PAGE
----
Building an edge-rail fence frame
Almost all fence designs rely on one of two rail styles—edge rails or flat rails. Edge rails are installed with the widest of their faces perpendicular to the ground. That means they resist sagging more effectively than flat rails. This positioning also allows you more choices when it comes to mounting the infill although most kinds of inset infill require flat rails, not edge rails.
Where you position the rails is largely a matter of design choice, but the rail position will affect the kind of infill and the method you use for hanging it. Some designs call for the rails to be set flush with the posts along the entire length of the fence. Others require flush rails that alternate from one side of the posts to the other on every other bay. Other designs look better with the rails mounted on the surface of the posts, centered between them, or mounted in notches.
One of the primary decisions you’ll need to make is which side of the fence will be the neighbor’s—and whether it matters. Certain fence designs are clearly one-sided. Even though the fence you’re building is your fence and it’s on your property or property line, legal ownership will not necessarily prevent hard feelings if the neighbors must look at the backside of it.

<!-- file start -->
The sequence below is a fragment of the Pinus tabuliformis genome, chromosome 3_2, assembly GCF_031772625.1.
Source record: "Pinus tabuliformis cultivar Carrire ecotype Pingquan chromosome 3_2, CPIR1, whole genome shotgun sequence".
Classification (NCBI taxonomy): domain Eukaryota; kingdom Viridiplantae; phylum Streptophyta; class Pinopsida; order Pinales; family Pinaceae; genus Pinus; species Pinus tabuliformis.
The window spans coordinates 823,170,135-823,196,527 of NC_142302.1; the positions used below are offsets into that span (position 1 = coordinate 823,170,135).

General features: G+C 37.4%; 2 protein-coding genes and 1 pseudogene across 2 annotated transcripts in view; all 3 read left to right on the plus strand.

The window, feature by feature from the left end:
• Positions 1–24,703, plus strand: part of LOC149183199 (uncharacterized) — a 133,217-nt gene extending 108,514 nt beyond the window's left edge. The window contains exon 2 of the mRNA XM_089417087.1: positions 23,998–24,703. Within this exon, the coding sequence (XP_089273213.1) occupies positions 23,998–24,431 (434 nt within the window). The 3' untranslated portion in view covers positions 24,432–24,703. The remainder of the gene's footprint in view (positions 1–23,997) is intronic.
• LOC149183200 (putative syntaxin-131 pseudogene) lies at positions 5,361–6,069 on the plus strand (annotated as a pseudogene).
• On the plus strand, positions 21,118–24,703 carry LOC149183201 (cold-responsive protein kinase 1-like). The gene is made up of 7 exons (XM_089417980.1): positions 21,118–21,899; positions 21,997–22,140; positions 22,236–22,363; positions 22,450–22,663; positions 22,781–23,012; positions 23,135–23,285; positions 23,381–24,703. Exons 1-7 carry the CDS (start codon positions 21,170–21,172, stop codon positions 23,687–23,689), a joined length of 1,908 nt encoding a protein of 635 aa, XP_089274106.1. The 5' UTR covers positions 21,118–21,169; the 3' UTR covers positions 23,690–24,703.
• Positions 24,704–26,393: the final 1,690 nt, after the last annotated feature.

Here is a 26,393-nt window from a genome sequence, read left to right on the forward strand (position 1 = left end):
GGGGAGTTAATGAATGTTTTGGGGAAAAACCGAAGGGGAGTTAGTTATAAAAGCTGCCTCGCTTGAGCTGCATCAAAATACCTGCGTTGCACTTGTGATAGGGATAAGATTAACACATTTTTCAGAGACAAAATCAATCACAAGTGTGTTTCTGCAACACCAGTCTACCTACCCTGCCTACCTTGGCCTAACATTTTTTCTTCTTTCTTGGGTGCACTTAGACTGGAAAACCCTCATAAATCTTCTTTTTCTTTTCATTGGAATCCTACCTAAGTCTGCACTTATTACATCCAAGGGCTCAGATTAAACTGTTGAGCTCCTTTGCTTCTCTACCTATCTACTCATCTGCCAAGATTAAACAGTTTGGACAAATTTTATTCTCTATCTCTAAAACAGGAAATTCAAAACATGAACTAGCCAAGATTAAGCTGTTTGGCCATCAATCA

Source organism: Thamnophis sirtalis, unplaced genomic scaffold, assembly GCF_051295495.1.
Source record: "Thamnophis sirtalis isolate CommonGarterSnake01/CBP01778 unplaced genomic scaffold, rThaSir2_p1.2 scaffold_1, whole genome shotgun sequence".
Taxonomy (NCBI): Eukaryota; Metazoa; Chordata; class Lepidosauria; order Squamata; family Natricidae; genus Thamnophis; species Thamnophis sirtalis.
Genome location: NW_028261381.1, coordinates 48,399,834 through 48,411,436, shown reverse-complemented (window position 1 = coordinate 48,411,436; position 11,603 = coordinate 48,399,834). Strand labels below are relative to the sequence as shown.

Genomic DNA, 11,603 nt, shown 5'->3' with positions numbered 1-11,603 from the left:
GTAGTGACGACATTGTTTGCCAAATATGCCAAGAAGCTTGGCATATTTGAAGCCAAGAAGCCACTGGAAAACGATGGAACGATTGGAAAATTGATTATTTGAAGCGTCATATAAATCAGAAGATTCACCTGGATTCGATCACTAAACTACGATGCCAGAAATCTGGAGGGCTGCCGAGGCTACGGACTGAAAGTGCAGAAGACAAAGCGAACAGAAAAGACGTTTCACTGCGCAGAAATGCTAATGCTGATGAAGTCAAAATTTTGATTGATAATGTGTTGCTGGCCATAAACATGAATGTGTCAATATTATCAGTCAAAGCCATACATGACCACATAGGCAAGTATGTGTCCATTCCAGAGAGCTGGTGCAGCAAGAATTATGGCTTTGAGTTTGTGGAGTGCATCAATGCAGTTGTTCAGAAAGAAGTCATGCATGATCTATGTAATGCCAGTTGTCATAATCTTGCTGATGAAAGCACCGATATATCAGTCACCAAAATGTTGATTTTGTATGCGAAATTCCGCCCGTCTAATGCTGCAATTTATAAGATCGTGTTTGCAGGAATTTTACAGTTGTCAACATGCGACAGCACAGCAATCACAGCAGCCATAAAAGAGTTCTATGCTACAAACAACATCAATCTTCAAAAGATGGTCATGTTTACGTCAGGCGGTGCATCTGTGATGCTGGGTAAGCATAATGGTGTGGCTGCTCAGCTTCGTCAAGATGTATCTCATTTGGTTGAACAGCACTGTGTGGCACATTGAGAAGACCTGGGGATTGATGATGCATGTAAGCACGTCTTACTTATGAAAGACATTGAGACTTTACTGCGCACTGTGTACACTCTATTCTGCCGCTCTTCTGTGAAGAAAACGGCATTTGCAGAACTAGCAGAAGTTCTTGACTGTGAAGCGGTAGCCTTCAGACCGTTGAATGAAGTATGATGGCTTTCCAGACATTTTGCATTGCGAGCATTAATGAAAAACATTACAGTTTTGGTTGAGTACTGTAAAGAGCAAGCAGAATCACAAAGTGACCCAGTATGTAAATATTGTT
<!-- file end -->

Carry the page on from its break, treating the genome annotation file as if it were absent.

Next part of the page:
Such neighborly disagreements can be acrimonious but can often be avoided by constructing friendly fences—designs that look good from both sides.
It can also help to give the neighbors some warning that you’re going to build a fence. Showing them a friendly design will allay some of their fears and indicate to them that you respect their feelings. The fence might be yours, but the view is community property.
Lay out the fence line and set the posts in concrete. Let the concrete cure and leave the braces up—they add stability when you’re driving fasteners. Cut the posts to the correct height and measure down from the top of each post to mark the location of the top and bottom rails. For fences on level ground, you can mark the end posts and snap a chalk line to mark the intermediate posts. For stepped or contoured frames, you’ll have to measure and mark each pair of posts separately. Distribute the rails along the fence line so they will be handy.
If rails will be centered inside the post faces, mark the center of the posts and the rails after you cut them. When you attach the rails, line up the marks with each other.
If edge-mounted rails will be fastened to the outside faces of the posts, use one of the nailing patterns above, depending on whether the rails are jointed or unjointed.